• Saturday, July 20, 2024
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88 days after, effectiveness of economic council comes into question

Buhari-Economic Advisory Council (EAC)

Almost three months after President Muhammadu Buhari inaugurated the Economic Advisory Council (EAC) to help lift the Nigerian economy from its sluggish growth, economic analysts are questioning the effectiveness of the council.

This is coming as the economy has been stuck on a slow growth path and the hope and optimism that came with the inauguration of the EAC are fast waning.

The Economic Advisory Council was constituted by President Muhammadu Buhari on September 16, 2019 to replace the Vice President Yemi Osinbajo-led Economic Management Team (EMT).

The EAC, chaired by Doyin Salami, with Mohammed Sagagi as vice-chairman, Mohammed Adaya Salisu as secretary, and Chukwuma Soludo, Bismark Rewane, Ode Ojowu, Shehu Yahaya and Iyabo Masha as members, was set up to help give advisory to the president that would help rescue the troubled economy.

The council, according to a statement from the presidency, would advise the president on economic policy matters, including fiscal analysis, economic growth and a range of internal and global economic issues working with the relevant cabinet members and heads of monetary and fiscal agencies.

The council would have monthly technical sessions as well as scheduled quarterly meetings with the president, although the chairman may request for unscheduled meetings if the need arises.

But analysts are doubtful that the EAC is effectively performing this role, and for some, this is no surprise.

“Recall the committee that was replaced, the Economic Management Team, was almost non-functional throughout the years of existence. It’s no surprise to see the EAC following suit,” said Ayorinde Akinloye, research analyst at Lagos-based CSL Stockbrokers.

“Furthermore, it’s important to recall it’s an advisory committee and does not have the power to influence decisions, they can only suggest, but right now, it’s tough to believe this committee would even be allowed to convene,” Akinloye said.

He said the constitution of the council, at a time when people criticised the ministerial list, could have been done to soothe the agony of the agitators and that it was obvious the presidency was only playing to the gallery.

Another analyst, who spoke to BusinessDay on the condition of anonymity, said with a failing economy and a president not known for taking advice from outside his closed circle of family and friends, it was obvious from the beginning that “the economic advisory council will have a canyon to cross”.

The Nigerian economy continued to expand at a sluggish rate, 2.28 percent, in the third quarter of 2019, according to the National Bureau of Statistics (NBS).

Although the fastest growth in four quarters, the GDP rate remained lower than the country’s population growth rate of 2.6 percent, a trend that has been constant since 2015.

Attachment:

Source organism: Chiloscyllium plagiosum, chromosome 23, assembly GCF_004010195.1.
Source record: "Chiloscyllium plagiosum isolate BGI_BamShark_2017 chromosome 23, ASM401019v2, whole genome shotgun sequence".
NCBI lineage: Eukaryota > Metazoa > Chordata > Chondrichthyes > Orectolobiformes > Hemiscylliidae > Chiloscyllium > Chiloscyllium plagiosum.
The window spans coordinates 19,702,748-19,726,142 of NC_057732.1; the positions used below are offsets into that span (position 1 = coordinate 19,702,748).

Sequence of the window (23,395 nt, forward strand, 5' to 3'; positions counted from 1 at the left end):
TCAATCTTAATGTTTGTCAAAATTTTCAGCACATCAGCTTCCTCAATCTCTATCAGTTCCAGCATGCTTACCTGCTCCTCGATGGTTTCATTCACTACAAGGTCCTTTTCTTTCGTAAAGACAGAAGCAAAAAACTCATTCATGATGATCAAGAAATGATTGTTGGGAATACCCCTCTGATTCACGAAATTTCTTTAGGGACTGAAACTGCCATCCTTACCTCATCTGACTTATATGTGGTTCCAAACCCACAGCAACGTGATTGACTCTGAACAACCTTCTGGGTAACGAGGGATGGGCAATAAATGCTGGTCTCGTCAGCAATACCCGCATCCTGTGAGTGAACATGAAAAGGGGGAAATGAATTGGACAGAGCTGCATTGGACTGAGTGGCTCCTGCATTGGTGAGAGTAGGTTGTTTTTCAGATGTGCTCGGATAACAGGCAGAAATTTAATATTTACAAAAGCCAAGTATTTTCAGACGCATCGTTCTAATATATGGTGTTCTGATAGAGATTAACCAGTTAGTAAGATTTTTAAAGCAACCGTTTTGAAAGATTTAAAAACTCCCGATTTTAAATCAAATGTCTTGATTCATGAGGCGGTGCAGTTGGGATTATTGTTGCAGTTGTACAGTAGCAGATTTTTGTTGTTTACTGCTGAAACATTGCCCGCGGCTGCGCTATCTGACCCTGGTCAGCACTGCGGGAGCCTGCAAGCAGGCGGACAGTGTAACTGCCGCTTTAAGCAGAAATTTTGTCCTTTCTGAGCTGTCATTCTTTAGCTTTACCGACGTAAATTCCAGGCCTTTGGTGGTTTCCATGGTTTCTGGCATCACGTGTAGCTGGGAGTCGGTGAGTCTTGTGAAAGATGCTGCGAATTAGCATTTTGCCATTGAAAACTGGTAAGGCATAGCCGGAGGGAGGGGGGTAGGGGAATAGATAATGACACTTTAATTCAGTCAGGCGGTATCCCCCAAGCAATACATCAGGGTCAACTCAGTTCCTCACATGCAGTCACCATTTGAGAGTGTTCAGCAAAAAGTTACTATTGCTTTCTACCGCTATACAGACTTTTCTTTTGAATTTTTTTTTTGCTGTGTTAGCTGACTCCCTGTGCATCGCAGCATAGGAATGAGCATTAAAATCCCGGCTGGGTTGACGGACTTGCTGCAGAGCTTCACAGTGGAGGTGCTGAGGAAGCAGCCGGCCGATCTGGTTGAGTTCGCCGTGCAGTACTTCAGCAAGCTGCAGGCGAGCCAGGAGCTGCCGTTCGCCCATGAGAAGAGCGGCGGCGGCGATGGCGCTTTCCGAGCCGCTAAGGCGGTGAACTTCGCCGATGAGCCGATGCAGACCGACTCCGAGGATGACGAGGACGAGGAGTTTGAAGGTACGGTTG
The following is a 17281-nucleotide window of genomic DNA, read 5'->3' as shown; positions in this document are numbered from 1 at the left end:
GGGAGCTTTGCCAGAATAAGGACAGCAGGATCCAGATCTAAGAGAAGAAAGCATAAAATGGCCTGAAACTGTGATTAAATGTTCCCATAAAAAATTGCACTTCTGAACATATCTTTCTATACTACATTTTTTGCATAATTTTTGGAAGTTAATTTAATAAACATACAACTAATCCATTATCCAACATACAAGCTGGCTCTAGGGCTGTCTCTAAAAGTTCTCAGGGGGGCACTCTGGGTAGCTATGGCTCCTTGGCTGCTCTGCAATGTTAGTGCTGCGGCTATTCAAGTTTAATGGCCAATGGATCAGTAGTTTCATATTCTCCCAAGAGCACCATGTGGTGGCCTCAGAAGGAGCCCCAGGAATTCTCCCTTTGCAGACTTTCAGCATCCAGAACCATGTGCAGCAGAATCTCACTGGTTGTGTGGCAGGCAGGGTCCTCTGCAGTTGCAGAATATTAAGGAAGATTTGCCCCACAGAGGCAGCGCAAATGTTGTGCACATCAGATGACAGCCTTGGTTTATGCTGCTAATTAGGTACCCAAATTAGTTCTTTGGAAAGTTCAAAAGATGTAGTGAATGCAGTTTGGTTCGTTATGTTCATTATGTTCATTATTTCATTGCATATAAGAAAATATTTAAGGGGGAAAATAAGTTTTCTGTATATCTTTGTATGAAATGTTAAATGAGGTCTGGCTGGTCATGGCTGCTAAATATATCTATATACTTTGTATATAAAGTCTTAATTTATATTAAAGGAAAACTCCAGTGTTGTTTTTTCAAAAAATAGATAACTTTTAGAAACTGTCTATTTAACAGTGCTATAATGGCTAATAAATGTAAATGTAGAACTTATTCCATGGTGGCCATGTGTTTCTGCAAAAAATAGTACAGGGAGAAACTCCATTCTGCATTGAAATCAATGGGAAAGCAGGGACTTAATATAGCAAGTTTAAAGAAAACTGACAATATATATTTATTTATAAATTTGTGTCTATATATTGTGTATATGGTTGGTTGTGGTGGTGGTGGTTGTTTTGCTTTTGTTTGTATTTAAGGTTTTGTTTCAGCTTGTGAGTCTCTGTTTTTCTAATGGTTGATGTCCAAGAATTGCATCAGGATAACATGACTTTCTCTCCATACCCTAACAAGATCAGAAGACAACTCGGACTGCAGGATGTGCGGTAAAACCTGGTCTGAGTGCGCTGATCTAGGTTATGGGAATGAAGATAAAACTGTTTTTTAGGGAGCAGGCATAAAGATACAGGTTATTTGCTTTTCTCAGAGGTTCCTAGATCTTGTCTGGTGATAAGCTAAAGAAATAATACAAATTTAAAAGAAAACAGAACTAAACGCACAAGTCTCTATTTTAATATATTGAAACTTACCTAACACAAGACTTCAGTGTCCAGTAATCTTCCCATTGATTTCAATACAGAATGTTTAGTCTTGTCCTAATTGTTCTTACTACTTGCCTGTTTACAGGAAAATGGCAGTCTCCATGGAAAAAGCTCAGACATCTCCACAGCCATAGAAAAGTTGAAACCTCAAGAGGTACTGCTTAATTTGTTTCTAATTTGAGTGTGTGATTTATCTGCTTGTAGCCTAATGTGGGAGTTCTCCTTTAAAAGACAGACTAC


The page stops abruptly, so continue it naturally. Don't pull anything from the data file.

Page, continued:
But Yinka Ademuwagun, an analyst at United Capital, said the council may have been working underground without much noise.

“The law does not permit the council to speak to the public on what it is doing or has done, but from what I have heard from reliable sources, the committee has been doing its job of advising the president on economic issues,” Ademuwagun said.

Andrew S. Nevin, partner – West Africa financial services leader and chief economist, told BusinessDay that the EAC is not permitted to comment as it is only meant to “advise the president and the president decides what to disclose”.

“I think we can all be confident given the EAC members that the EAC is giving robust counsel to the president,” he said.

Examples from other lands

The idea of an economic advisory council is not unique to Nigeria as it is a tool widely used by leaders of governments to harvest alternative understanding and views about the economy as well as gain clarity as to the progress of macroeconomic policies being implemented.

Several presidents of the United States of America since 1946 have always deemed it fit to constitute a council of advisers. A similar initiative has been replicated in Canada, but the closest to Nigeria is Egypt.

Egyptian President Abdel Fattah el-Sisi in September 2014 inaugurated an advisory council made up of academics and experts. According to the presidency, the council was aimed at providing a strategic vision for the state in the future and to provide advisory opinions on projects.

Through the council and the policies by IMF, Egypt has since then achieved macroeconomic stability, which is a precondition to attract investment, raise growth, and create jobs.

Egypt’s current account deficits have fallen and foreign exchange reserves have been at their highest levels so far. Growth has recovered from around 4 percent to 5.5 percent now and is expected to reach 6 percent by next year, while unemployment has fallen below 9 percent to its lowest level in over a decade.